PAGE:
On Friday night (December 28, 2012), despite hours of torrential freezing rain, a packed venue awaited Todd Snider. The anticipation was palpable. The audience was almost to the point of adulation, ecstatic to hear even the most obscure numbers. Hardcore Snider fans were in abundance. The Warehouse at Mt. Victor in Bowling Green, KY was eat UP with Toddheads, yo.
All of which put Amanda Shires, as opening act, in an unenviable position. How do you get a sea of beer, chairs, and smartphones to shut up and pay attention? Answer: a promising set of charming, quirky songs and self-deprecating humor. She meandered a bit, but eventually hit her mark, especially after being joined by fiancé Jason Isbell (Drive-By Truckers, 400 Unit) on guitar. After all, rub two sticks together and sparks begin to fly. (Highlight: “When You Need A Train It Never Comes”.)
Joined by Isbell and Shires (on fiddle), Snider then proceeded to turn those sparks into a full-blown forest fire. Despite being greeted as a conquering hero, he has a certain ramshackle presence. It’s almost like he wanders onstage by accident. Like he fell out of a boxcar, saw a neon ‘$1.00 TAP’ sign in the distance, and figured that’s where he needed to be. He seems genuinely surprised that people love him. An amiable high-functioning stoner, if you will. He strikes me as the kind of guy who might alternately pontificate on the importance of the Higgs Boson and the early material of Three Six Mafia. Or speak universal truth through a knock-knock joke. And he probably knows the exact chemical properties of bong water. (Mad props, Todd.) In a live setting, he has the same happenstance charm of Willie Nelson or the Grateful Dead. When the wheels threaten to fall off, that’s just part of the deal. That’s how ragged beauty rolls, dig?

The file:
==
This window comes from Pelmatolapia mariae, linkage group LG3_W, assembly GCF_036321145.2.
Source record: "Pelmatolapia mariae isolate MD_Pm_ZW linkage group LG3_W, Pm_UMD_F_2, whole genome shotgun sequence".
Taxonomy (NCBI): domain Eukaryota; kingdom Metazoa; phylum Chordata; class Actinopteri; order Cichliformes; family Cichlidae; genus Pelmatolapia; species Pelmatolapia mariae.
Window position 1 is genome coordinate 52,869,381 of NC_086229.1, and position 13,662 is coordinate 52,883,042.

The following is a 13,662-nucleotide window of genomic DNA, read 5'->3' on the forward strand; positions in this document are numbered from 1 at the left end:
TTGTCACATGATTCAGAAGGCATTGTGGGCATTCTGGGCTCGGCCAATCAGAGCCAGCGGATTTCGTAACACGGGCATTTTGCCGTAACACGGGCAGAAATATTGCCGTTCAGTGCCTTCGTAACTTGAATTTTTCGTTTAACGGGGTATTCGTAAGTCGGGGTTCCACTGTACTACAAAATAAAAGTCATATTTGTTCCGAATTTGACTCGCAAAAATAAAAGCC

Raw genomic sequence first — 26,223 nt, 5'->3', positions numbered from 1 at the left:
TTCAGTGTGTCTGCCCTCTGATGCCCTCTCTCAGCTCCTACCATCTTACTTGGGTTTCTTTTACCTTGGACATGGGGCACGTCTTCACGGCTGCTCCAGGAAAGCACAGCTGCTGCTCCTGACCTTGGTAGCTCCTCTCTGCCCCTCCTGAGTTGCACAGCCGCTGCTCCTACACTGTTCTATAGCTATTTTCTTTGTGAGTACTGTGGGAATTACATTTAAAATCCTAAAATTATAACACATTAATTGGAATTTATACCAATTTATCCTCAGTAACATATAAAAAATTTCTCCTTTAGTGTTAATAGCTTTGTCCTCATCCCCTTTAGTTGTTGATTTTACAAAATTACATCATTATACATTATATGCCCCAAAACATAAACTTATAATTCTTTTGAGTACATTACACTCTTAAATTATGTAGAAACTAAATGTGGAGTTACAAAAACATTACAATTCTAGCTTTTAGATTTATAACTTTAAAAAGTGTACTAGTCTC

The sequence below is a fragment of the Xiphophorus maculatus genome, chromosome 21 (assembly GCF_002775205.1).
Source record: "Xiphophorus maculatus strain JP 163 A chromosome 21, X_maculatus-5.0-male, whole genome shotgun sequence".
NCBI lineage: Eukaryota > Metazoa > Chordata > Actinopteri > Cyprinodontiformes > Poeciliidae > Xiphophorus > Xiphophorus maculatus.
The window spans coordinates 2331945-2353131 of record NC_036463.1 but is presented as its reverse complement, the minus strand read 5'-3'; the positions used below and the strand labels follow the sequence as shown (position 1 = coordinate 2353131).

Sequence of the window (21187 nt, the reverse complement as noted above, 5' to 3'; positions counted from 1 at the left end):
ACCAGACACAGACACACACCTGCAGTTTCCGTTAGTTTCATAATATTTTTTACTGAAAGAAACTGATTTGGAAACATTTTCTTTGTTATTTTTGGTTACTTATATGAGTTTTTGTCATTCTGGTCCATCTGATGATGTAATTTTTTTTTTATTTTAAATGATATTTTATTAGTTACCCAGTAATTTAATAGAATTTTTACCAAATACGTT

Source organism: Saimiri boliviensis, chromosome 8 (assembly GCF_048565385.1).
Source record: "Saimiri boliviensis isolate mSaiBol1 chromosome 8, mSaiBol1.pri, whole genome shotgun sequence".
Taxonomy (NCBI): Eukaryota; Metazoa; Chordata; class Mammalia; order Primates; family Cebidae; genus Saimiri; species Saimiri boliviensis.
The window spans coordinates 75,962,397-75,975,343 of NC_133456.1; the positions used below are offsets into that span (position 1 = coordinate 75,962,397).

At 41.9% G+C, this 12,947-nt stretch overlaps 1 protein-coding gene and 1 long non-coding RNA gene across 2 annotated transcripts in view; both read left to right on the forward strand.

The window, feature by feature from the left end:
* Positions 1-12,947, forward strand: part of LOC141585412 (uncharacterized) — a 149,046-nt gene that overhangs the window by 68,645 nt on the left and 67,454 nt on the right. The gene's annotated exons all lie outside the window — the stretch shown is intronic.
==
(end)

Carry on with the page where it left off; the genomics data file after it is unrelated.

Snider and company spent the evening see-sawing back and forth between outlaw Americana and wordy Dylanesque numbers. Alternately sad, philosophical, and riotous, he has an uncanny knack of making you laugh and break down crying within the span of one line. Whiplash via couplet. Dude can rock a serious quatrain, ya’ll.
He’s had his share of ‘hits’ (‘Alright Guy’, ‘Talkin’ Seattle Grunge Rock Blues’, ‘Beer Run’, ‘Trouble’). Tonight, however, they were AWOL. He didn’t play a single one of them. The closest he came to performing a ‘hit’ was his version of Jerry Jeff Walker’s ‘Mr. Bojangles’. Instead, he took requests and showered the faithful. At the end of each and every song, a massive and deafening word cloud of song titles would appear. To his credit, he did as many of them as he could. (He even cut down on the stories to concentrate on playing more requests.)
This was a show obviously tailored to the dedicated Toddhead, not the fair-weathered. And the crowd’s response? They ate him up like a Twizzler and washed it all down with Lime-A-Ritas.
Needless to say, Snider did not disappoint. (I’m not even sure he’s capable of dialing up a disappointing show. With material this strong, he’d really have to make a monumental effort at failure. I’m not sure he can do it.)
Here’s hoping he comes back to Bowling Green. If you haven’t seen him, you should. He’s an alright guy, I think.
You may ask yourself: “Was this gig recorded? How can I get a copy of this particular Todd Snider show?”
Funny you should ask. They are archived here:
Give them some time and I’m sure the Warehouse gig will be uploaded for purchase.
~ Michael Franklin
Michael Franklin is the Media & Reserves Specialist at Western Kentucky University’s Visual & Performing Arts Library (VPAL). Michael is also a professional musician and sound engineer. He is currently recording his 6th CD with his best friends Screenlast 6.0 and Audacity Sourceforge. He thinks Iggy Pop is the greatest singer in the history of music. If you disagree, you’re wrong. You better ask somebody.
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